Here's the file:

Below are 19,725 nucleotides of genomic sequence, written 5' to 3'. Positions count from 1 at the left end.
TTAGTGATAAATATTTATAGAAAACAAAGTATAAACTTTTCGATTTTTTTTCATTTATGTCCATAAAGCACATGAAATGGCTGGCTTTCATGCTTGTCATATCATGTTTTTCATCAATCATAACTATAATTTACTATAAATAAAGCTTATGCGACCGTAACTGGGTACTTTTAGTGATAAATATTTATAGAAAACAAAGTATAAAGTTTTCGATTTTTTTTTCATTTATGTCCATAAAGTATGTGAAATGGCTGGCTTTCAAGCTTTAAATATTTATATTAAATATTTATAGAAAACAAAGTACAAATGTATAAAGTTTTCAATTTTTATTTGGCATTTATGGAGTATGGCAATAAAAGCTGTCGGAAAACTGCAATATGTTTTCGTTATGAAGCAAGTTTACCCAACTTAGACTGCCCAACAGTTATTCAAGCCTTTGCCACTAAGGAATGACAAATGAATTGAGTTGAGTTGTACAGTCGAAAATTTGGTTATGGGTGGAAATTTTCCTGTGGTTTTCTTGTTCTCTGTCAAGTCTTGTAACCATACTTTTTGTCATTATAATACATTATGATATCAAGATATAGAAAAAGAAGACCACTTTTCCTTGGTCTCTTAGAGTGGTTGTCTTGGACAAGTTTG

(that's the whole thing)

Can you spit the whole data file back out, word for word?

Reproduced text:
Below are 19,725 nucleotides of genomic sequence, written 5' to 3'. Positions count from 1 at the left end.
TTAGTGATAAATATTTATAGAAAACAAAGTATAAACTTTTCGATTTTTTTTCATTTATGTCCATAAAGCACATGAAATGGCTGGCTTTCATGCTTGTCATATCATGTTTTTCATCAATCATAACTATAATTTACTATAAATAAAGCTTATGCGACCGTAACTGGGTACTTTTAGTGATAAATATTTATAGAAAACAAAGTATAAAGTTTTCGATTTTTTTTTCATTTATGTCCATAAAGTATGTGAAATGGCTGGCTTTCAAGCTTTAAATATTTATATTAAATATTTATAGAAAACAAAGTACAAATGTATAAAGTTTTCAATTTTTATTTGGCATTTATGGAGTATGGCAATAAAAGCTGTCGGAAAACTGCAATATGTTTTCGTTATGAAGCAAGTTTACCCAACTTAGACTGCCCAACAGTTATTCAAGCCTTTGCCACTAAGGAATGACAAATGAATTGAGTTGAGTTGTACAGTCGAAAATTTGGTTATGGGTGGAAATTTTCCTGTGGTTTTCTTGTTCTCTGTCAAGTCTTGTAACCATACTTTTTGTCATTATAATACATTATGATATCAAGATATAGAAAAAGAAGACCACTTTTCCTTGGTCTCTTAGAGTGGTTGTCTTGGACAAGTTTG